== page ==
also with us. And the disposition of the public business that I read as to how much should be done. To delay. In the performance of our duties. This here's a man must always remain. A viable. Working institution. As responsive to the needs of America and 971. As it was when Frederick Nunberg. First picked up the gavel in seventeen hundred and eighty nine. And I pledge to you as your new speaker with your hand. To this house representative enters into rightful place. Why are you going to play among the branches of the national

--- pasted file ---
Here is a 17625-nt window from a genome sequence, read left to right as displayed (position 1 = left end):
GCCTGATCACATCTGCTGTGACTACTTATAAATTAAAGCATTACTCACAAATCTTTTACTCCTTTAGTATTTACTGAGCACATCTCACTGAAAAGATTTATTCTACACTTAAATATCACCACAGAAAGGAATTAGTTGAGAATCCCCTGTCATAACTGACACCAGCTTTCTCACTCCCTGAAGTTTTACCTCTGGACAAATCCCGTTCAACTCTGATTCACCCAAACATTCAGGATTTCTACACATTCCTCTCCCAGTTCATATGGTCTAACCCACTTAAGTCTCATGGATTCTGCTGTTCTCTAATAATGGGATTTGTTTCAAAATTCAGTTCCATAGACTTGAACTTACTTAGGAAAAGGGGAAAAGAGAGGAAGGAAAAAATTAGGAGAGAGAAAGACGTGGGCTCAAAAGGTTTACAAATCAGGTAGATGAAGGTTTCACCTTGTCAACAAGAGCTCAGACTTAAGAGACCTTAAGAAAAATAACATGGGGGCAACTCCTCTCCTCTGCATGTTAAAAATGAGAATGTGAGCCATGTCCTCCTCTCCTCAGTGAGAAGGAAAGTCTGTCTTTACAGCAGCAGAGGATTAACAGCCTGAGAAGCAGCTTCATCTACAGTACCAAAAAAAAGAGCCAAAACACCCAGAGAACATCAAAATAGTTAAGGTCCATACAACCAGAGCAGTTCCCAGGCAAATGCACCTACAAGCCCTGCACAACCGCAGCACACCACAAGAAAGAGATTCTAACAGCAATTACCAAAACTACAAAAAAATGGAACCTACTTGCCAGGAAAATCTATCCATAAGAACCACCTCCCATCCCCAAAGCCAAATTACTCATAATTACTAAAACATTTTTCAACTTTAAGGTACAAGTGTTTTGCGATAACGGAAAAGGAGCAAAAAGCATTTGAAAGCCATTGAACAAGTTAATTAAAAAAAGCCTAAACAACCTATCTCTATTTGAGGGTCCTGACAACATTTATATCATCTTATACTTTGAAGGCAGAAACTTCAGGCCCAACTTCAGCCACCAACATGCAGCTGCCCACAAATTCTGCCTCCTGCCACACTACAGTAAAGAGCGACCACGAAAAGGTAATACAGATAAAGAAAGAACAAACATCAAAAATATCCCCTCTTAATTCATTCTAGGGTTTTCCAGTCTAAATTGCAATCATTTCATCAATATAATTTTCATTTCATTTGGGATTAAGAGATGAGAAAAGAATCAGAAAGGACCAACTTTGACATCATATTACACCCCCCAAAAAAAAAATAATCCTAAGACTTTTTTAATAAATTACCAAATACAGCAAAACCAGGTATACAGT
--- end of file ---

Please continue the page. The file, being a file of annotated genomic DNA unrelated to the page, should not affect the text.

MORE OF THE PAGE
government. Albert's nature is a personal one. His great success in the house is attributed to his detailed knowledge of all the members and their particular interests and pressures and the local politics of practically every one of the 435 congressional districts. He's never been known to pressure a member by saying you owe us this one. The approach is usually more along the lines of We Need You. We have to have you. Carl Albert has long held the high reputation as being one of the best nose counters in Congress. He's rarely been more than five or six votes off. Now what works best behind the scenes prodding rather than pressuring committee chairman to move needed legislation. He really introduces bills of his own but prefers to support the work of others. He believes that a bill with his name on it would hinder the delicate relationship he has with a chairman who would handle it. One of his aides says about the only thing the boss ever puts in is a private bill. Albert first came before the national line to any considerable degree as chairman of the nine thousand sixty eight Democratic National Convention in Chicago despite his booming voice which fought with a loud but miserable public address system and allowed an unruly crowd